Uber activated its surge pricing in the middle of the Sydney hostage crisis. Would it happen in the U.S.?

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Amid a hostage crisis in Sydney on Monday, the ride-sharing company Uber caught a wave of bad press.

The company's surge pricing kicked in as Sydney residents fled an ongoing hostage situation, prompting outrage. The company immediately turned it off and began offering free rides to the entire area.


So what would happen in the U.S. during a similar situation?

As it turns out, just this past week, Uber was criticized for having surge pricing switched on during powerful storms that ripped through California. An Uber representative told the San Francisco Examiner that it didn't turn off the surge pricing because "there was no state of emergency declared."


In a blog post this past July, the company said surge pricing during emergencies would be capped, but not eliminated. Instead, it would be set to a level below the three most recent surge days.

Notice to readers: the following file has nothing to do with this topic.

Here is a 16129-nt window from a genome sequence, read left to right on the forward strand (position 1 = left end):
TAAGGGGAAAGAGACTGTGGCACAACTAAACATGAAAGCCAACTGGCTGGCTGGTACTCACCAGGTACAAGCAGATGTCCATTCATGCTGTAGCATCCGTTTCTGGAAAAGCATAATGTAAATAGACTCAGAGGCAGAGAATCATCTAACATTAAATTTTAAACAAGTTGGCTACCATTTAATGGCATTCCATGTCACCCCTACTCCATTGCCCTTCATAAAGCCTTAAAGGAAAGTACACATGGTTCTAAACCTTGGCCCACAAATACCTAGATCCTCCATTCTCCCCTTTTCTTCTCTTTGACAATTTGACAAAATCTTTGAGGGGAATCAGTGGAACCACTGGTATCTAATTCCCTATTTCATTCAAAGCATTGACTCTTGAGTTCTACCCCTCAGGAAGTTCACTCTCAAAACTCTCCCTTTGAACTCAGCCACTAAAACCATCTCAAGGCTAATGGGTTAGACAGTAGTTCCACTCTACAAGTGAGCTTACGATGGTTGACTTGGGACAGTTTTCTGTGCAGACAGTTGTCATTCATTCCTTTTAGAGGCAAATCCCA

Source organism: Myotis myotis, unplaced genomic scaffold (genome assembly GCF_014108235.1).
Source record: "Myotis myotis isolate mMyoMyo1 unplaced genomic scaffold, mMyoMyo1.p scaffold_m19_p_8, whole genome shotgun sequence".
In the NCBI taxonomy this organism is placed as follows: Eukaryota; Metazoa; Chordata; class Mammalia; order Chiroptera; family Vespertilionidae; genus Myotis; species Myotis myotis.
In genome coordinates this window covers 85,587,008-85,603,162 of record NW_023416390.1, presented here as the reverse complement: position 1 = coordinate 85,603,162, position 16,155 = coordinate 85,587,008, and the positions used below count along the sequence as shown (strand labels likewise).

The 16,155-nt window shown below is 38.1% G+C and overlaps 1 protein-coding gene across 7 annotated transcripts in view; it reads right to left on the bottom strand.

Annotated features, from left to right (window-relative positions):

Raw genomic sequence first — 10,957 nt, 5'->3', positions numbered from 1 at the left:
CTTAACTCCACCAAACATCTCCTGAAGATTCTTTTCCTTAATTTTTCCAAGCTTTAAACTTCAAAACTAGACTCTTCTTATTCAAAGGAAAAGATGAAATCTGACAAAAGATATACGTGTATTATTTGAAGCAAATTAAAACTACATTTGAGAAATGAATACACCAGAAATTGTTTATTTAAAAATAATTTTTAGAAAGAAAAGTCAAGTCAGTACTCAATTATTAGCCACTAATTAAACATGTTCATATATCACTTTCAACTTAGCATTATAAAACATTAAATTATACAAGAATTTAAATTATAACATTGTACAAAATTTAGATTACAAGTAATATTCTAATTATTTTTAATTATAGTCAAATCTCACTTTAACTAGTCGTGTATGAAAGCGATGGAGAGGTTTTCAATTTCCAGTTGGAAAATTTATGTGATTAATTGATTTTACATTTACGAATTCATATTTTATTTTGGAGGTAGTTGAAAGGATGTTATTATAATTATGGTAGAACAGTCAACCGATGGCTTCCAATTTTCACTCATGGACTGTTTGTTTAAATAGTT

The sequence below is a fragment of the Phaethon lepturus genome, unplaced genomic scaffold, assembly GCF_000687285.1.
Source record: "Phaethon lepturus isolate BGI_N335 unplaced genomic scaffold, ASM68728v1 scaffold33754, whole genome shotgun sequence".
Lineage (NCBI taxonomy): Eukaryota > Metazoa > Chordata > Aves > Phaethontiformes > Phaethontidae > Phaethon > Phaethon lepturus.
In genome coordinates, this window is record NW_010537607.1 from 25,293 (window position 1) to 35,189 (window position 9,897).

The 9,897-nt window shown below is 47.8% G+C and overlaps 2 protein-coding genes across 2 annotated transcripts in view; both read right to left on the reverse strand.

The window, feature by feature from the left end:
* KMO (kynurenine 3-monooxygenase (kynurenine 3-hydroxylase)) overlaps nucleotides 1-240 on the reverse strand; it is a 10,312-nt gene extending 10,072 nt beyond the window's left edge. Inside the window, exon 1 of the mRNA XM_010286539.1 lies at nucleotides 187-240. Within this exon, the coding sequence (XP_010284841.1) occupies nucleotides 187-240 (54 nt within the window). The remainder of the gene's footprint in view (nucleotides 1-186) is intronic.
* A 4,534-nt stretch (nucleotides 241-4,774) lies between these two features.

“This policy intends to strike the careful balance between the goal of transportation availability with community expectations of affordability during disasters," CEO Travis Kalanick wrote at the time.


Uber also said it would donate its usual 20 percent commission during emergency surge rides to the American Red Cross.

The nationwide policies were announced after the company reached an agreement with the state of New York to cap pricing there.


An Uber rep told Fusion in an email that they don't have plans to review the U.S. policy.

Rob covers business, economics and the environment for Fusion. He previously worked at Business Insider. He grew up in Chicago.